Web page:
8

The composition of Moon rocks is pretty much the same as that of Earth. However, none of the processes that concentrate specific minerals in one location (i.e. into a mineral deposit useful for mining) exist on the Moon. This is due to the lack of tectonic activity. Therefore in the Moon you would expect the rocks to be much more homogeneous than on Earth. ...


6

It is unlikely anything other than salt would be derived from sea water. The largest deposit of gold is dissolved within the worlds oceans - in terms of tonnes of metal. The problem with extracting the gold from sea water is the concentration is so low it is uneconomic to do so. It's why we keep mining hard rock sources of most metals. This problem exists ...


4

I'd like to expand on jamesqf's answer. But first, lit side of the moon and the dark There are no "lit" and "dark" sides of the moon. It rotates, and whatever is dark now will be lit in two weeks time. There are definitely near and far sides of the moon though. The problem with the Earth is that it's a dynamic planet with plate tectonics, continental ...


4

There are craters on the Earth, Arizona's Meteor Crater being perhaps the best-known example. The reason that there aren't a lot more (obvious) ones is that the Earth has lots of dynamic processes, ranging from weather to plate tectonics, that gradually erase them. The Moon doesn't have these things, so craters last for billions of years.


3

Which Earth minerals would Moon colonists miss the most? tl;dr All of them. As mentioned in the other answers here, it's about economics. Extracting an element from a mineral requires energy, chemical processes, equipment, waste management, etc. This has to be done per amount of rock. The more of the element in interest you have in your rock, the more ...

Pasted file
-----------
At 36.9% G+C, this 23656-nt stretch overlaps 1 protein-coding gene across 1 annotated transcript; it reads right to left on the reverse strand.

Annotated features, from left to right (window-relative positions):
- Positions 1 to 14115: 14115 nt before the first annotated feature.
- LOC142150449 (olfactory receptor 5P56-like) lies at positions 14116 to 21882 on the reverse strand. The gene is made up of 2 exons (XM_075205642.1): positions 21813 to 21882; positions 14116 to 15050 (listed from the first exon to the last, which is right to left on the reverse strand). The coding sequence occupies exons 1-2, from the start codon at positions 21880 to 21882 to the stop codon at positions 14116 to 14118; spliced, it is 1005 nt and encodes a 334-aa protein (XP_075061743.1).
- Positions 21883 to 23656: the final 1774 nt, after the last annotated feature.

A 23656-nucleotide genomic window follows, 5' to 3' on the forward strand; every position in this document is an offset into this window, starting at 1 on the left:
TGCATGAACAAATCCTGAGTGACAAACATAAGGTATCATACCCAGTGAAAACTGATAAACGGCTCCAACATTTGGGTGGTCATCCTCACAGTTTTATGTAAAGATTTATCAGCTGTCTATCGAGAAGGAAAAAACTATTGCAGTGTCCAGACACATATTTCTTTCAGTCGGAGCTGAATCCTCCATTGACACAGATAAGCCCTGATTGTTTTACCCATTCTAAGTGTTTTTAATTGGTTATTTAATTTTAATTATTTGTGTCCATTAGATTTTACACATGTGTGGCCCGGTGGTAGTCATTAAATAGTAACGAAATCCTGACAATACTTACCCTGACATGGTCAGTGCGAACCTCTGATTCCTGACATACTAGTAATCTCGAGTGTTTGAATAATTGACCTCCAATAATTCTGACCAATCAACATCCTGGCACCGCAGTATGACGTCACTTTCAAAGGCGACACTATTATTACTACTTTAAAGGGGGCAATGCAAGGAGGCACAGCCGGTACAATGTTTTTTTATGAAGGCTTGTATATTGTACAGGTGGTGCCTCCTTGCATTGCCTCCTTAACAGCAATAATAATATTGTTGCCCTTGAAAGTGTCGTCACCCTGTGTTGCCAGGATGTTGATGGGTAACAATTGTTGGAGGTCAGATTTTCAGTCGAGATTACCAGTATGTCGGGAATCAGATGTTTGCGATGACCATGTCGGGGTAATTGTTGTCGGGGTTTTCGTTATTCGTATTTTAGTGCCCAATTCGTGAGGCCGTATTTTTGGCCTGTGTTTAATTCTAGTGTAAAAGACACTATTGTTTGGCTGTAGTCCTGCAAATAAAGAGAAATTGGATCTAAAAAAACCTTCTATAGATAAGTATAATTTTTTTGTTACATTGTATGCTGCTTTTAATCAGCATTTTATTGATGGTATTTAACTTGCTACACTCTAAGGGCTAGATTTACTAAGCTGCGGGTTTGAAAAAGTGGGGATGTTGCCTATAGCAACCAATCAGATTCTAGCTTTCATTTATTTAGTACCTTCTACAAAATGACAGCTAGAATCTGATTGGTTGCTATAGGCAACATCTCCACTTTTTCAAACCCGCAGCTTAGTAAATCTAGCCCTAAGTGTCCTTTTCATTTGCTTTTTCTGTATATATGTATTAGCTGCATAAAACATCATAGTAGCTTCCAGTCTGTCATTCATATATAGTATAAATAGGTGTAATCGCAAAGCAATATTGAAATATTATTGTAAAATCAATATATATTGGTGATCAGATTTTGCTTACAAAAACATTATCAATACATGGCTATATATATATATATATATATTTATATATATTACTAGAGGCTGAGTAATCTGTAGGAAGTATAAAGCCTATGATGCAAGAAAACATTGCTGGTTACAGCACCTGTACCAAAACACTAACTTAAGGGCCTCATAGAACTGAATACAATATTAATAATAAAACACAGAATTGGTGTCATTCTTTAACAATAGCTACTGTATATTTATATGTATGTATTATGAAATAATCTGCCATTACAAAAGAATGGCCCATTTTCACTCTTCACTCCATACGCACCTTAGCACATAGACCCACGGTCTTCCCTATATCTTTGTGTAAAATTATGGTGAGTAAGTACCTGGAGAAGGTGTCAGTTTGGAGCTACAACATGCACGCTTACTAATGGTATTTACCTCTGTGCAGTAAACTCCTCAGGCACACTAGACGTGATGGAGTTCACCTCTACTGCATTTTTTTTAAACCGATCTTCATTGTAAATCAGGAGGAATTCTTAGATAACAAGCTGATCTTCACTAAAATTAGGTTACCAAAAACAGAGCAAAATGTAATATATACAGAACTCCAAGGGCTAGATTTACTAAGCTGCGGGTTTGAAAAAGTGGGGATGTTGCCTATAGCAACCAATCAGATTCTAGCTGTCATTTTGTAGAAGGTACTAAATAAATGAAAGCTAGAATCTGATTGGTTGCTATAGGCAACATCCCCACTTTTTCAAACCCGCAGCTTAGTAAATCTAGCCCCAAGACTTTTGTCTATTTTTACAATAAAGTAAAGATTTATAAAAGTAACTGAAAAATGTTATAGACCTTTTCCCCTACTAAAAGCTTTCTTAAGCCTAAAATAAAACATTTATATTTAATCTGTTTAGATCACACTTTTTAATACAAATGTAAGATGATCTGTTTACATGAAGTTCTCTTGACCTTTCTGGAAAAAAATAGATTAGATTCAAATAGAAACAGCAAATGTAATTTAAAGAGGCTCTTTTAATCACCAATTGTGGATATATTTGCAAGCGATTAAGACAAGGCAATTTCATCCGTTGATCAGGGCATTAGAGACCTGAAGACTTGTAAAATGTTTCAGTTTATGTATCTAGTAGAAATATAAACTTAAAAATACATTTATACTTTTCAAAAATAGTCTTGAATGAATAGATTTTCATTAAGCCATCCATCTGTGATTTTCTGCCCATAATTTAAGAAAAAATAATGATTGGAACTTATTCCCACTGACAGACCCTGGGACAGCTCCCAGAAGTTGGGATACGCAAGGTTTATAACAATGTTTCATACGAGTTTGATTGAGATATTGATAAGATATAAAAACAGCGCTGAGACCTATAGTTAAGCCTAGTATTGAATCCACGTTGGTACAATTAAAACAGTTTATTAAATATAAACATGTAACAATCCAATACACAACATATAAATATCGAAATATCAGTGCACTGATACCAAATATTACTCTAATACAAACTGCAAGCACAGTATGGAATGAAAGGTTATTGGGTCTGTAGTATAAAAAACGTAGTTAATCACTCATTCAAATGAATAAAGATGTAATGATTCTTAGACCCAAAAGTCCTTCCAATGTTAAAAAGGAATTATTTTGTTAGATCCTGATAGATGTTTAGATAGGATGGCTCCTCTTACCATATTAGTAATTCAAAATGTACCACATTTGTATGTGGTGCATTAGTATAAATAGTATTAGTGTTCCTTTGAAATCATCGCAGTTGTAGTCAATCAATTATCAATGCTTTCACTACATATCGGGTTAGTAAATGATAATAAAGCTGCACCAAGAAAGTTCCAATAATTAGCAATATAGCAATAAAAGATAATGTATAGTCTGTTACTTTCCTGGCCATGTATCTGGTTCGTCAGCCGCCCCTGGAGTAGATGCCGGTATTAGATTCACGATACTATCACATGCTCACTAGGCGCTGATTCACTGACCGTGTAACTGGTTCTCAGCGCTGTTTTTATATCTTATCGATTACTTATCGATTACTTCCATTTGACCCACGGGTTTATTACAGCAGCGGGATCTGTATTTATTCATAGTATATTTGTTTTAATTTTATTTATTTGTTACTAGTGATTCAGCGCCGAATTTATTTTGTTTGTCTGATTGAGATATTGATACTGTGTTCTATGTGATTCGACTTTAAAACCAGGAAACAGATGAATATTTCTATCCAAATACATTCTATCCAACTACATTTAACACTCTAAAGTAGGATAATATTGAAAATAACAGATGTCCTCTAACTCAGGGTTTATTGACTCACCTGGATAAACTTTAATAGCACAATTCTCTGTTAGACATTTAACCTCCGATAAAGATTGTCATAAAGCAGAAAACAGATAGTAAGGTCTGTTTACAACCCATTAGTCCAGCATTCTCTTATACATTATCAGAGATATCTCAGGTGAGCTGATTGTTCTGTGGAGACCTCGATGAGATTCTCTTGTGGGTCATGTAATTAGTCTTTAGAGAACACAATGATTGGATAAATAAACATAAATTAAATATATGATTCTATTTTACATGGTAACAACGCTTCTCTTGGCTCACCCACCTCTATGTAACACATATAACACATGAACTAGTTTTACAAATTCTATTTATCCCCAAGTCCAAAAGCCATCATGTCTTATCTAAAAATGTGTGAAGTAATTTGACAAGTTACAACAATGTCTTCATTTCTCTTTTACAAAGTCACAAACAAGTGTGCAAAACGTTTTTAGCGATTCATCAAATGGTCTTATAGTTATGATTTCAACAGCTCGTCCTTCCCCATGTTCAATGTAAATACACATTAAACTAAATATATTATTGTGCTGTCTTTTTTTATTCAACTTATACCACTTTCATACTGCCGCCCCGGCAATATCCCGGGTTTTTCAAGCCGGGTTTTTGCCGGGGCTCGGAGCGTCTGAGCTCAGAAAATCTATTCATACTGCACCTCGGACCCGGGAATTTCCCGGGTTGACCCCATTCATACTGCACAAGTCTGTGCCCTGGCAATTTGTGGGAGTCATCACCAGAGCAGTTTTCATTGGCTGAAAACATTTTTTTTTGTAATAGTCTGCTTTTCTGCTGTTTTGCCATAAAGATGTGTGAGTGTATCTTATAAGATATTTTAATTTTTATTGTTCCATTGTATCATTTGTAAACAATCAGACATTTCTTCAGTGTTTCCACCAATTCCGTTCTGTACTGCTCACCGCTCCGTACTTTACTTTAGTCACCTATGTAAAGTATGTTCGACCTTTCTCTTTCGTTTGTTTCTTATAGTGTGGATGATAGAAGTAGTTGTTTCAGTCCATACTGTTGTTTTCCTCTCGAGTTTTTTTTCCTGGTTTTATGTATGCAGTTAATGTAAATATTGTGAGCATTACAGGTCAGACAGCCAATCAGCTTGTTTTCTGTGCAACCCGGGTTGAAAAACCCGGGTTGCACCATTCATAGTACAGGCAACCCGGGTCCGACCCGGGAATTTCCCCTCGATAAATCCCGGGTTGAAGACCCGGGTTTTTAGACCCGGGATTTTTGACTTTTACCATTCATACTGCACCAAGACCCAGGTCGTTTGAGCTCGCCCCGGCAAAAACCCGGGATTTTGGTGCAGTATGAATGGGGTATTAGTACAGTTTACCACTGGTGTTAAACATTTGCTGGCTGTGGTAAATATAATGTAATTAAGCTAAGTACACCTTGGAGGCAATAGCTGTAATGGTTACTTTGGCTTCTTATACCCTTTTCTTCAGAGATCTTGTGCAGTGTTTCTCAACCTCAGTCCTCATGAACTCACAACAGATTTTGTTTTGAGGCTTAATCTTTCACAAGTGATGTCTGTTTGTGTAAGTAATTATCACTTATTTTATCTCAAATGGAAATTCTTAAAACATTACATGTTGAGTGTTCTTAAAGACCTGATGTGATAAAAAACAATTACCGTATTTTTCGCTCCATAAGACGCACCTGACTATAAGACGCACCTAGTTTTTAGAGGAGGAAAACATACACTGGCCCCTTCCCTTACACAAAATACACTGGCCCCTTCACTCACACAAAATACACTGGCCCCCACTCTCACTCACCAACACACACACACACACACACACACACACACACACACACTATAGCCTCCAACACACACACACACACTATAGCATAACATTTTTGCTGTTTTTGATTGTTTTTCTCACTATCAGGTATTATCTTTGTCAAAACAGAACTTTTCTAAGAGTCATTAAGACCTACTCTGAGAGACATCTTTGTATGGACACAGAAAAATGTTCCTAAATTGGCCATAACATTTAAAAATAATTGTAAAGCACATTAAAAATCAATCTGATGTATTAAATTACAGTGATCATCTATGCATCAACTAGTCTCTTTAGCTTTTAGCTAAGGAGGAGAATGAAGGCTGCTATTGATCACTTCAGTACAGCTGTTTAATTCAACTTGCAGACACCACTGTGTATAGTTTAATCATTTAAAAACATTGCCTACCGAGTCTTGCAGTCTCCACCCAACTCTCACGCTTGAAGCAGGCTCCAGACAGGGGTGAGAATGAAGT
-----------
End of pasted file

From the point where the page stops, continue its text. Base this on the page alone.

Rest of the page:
3

Feels like a space-ex question and I think a fair bit is likely to be missed in my post, but it's a fun question, so: The biggest problem with the Moon is no atmosphere. Other problems are no protection from UV light, protection from cosmic rays and very fine, small and jagged lunar dust. Annoying stuff, gets into everything. Getting stuff from Earth ...


2

biologically produced ones like coal and other petrochemicals. Marble, limestone, Diatomaceous earth, and other such minerals are candidates as well. Manganese oxides may be a good candidate the biologically formed ones have several unique industrial applications due to having an unusual microstructure. It is also most easily mined from seafloor sediment.


2

I think the question arises in part from the misconception that on the near side of the moon (the "lit" side as it was referred to) the Earth fills much of the sky and blocks most incoming impactors. (Do correct me if I am wrong.) That is incorrect. The Earth is ~12 Mm in (polar) diameter and ~360 Mm from the moon. Using the small angle approximation ($tan \...


1

For (a) through (c), consider the differences between the geoid and the reference ellipsoid, in addition to the barycentre. For (d): A slightly higher perigean spring tide than usual, meaning in some geographical locations perhaps an amplitude difference of inches rather than millimetres.


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